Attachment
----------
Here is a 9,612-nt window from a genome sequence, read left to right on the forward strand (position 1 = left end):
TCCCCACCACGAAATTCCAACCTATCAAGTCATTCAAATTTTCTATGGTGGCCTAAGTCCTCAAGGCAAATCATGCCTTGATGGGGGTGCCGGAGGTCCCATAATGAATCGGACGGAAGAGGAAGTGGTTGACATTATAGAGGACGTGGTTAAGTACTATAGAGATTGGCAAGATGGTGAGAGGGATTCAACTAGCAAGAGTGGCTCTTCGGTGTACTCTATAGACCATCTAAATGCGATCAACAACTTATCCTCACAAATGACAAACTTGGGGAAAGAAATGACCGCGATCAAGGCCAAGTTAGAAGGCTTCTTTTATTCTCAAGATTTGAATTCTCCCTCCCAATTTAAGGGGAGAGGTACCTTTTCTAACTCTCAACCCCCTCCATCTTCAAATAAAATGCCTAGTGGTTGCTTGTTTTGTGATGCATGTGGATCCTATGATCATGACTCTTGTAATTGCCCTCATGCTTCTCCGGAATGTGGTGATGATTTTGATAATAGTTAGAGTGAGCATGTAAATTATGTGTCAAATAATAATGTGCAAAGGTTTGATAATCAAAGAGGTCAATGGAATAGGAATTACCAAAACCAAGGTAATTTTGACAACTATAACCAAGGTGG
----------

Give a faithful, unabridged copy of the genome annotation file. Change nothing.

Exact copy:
Here is a 9,612-nt window from a genome sequence, read left to right on the forward strand (position 1 = left end):
TCCCCACCACGAAATTCCAACCTATCAAGTCATTCAAATTTTCTATGGTGGCCTAAGTCCTCAAGGCAAATCATGCCTTGATGGGGGTGCCGGAGGTCCCATAATGAATCGGACGGAAGAGGAAGTGGTTGACATTATAGAGGACGTGGTTAAGTACTATAGAGATTGGCAAGATGGTGAGAGGGATTCAACTAGCAAGAGTGGCTCTTCGGTGTACTCTATAGACCATCTAAATGCGATCAACAACTTATCCTCACAAATGACAAACTTGGGGAAAGAAATGACCGCGATCAAGGCCAAGTTAGAAGGCTTCTTTTATTCTCAAGATTTGAATTCTCCCTCCCAATTTAAGGGGAGAGGTACCTTTTCTAACTCTCAACCCCCTCCATCTTCAAATAAAATGCCTAGTGGTTGCTTGTTTTGTGATGCATGTGGATCCTATGATCATGACTCTTGTAATTGCCCTCATGCTTCTCCGGAATGTGGTGATGATTTTGATAATAGTTAGAGTGAGCATGTAAATTATGTGTCAAATAATAATGTGCAAAGGTTTGATAATCAAAGAGGTCAATGGAATAGGAATTACCAAAACCAAGGTAATTTTGACAACTATAACCAAGGTGG